The only good thing about savage funding threats to our local schools is that they unite parents, teachers and pupils in a common cause - and help those relationships to last. But however stirring the rallies, whatever small concessions we wring from councils that are caught wretchedly in the middle and forced into varying degrees of villainy, years of chronic underfunding can no longer be disguised.
Some of us will get to keep the music teacher; a few leaking roofs in crumbling buildings will be patched. But nothing less than a major injection of national cash will restore the system's infrastructure, let alone fire optimism and pride. Bright New Labour's education agenda feels worse than inadequate: its vaunted promises to tinker at the edges feel insulting just because they're presented as signs of deep commitment to urgent action. Easy vote-catching populism (more and more homework) is a substitute for substance.
Do most worried parents want to hear how very prudent Labour will be with our taxpayers' purses? Or do they want to hear an honest admission of the depth of need and the time it will take to put that right, with a timetable for long-term funding?
As parents, we expect that we will have to be prudent and patient. What we don't expect is a government-in-waiting to take pride in stealing the clothes of the party with 17 years of responsibility for the state of our education system.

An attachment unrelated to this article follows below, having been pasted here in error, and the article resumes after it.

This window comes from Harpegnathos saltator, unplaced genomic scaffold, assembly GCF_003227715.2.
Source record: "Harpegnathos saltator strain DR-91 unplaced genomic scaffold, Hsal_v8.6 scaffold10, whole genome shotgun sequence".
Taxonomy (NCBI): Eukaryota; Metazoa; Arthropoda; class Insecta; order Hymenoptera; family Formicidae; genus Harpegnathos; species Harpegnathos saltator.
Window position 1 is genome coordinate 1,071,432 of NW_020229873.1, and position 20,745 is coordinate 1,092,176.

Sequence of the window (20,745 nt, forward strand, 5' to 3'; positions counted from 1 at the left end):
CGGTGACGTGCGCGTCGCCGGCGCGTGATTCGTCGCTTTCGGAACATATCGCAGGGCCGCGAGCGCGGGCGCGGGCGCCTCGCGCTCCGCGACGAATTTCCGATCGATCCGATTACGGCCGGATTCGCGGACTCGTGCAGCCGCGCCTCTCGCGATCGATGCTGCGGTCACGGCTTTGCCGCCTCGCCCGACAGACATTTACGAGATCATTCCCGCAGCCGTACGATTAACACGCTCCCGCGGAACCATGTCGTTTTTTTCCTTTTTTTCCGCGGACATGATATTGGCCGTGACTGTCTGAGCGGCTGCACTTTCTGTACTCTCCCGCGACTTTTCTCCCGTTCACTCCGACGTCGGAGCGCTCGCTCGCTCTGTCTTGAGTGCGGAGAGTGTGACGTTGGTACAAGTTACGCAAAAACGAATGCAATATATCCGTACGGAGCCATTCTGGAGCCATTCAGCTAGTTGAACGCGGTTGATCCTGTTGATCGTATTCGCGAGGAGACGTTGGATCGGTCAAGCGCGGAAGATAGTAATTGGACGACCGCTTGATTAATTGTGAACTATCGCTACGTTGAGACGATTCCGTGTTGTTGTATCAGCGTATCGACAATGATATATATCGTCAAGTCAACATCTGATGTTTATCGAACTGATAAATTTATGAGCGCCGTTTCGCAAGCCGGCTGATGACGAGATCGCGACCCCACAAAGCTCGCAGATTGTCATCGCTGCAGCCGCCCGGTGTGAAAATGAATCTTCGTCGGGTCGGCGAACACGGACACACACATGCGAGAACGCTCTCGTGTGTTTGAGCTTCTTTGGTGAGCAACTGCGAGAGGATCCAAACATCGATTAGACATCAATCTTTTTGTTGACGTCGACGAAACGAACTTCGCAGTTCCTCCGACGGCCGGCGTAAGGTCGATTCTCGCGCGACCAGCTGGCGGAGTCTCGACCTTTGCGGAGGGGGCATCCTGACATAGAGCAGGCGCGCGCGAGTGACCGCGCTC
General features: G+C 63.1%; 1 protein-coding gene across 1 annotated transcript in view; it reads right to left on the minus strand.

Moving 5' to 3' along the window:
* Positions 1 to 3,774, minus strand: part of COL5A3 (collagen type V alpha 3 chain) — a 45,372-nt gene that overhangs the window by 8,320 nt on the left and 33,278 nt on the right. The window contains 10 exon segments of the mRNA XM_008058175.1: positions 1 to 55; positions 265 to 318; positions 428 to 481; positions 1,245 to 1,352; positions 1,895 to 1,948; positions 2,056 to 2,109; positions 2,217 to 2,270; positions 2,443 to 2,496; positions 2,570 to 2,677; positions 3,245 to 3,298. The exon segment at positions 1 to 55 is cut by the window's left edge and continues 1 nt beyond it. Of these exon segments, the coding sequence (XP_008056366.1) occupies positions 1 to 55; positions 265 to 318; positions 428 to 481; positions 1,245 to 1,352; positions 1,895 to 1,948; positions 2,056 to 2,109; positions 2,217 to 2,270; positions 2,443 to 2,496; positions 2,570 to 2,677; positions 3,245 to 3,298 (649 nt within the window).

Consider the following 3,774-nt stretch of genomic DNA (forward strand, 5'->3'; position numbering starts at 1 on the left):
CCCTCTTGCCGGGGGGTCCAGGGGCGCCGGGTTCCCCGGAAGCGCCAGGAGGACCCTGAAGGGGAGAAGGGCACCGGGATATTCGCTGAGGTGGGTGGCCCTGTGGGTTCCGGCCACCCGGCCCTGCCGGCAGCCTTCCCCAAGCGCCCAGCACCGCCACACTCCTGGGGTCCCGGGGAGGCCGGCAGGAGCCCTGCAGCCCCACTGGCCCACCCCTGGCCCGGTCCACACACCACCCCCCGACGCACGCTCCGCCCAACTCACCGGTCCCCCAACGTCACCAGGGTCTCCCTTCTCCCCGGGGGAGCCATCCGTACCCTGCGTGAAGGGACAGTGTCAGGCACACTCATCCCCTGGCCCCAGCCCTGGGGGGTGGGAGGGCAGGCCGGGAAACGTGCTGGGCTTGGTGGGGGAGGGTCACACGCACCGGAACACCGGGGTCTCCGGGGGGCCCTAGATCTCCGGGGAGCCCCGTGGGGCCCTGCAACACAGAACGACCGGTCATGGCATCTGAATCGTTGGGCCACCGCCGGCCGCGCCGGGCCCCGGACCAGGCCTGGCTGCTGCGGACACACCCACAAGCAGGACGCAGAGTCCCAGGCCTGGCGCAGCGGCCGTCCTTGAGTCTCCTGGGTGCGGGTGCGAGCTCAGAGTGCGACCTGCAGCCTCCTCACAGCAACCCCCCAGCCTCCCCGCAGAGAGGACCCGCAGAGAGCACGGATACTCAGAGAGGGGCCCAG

Now, telling tales is a lighter matter. But it still matters to kids. Once upon a time it was easy to advise poor clipes how not to be despised and ostracised, how to avoid having their heads forced down the loo. I think it's one of the hardest, most confusing things for children to get right these days - and my gripe is that teachers must stop giving mixed messages.
Today we insist: tell at once if you get bullied or abused, if a boy flashes at you, if anyone at school does anything dangerously unsafe. But inside our heads adults despise the whingers even more than their classmates do. We still think: stand up to the bullies, don't be a feartie, don't make a fuss about silly rude sex play, and don't be a clipe about who pulled off the door handle. It's incredibly difficult for modern kids to grasp the nuances. I've watched my own daughter suffer for getting it wrong, and I've struggled in vain to explain the subtleties to her. It may be unfair to ask for more clarity from teachers, but I think we must.
Because it's more unfair and hurtful to children when teachers call them clipes in front of a class, which has happened to quite a few kids I've heard of. This is a recipe for humiliation and confusion, and an invitation to bullying - enough reason alone to ban it. Please accept just how contradictory the messages are nowadays; ask yourselves if, as teachers, you share the muddle. Take time to explain kindly just when you would like them to tell - and when it doesn't matter.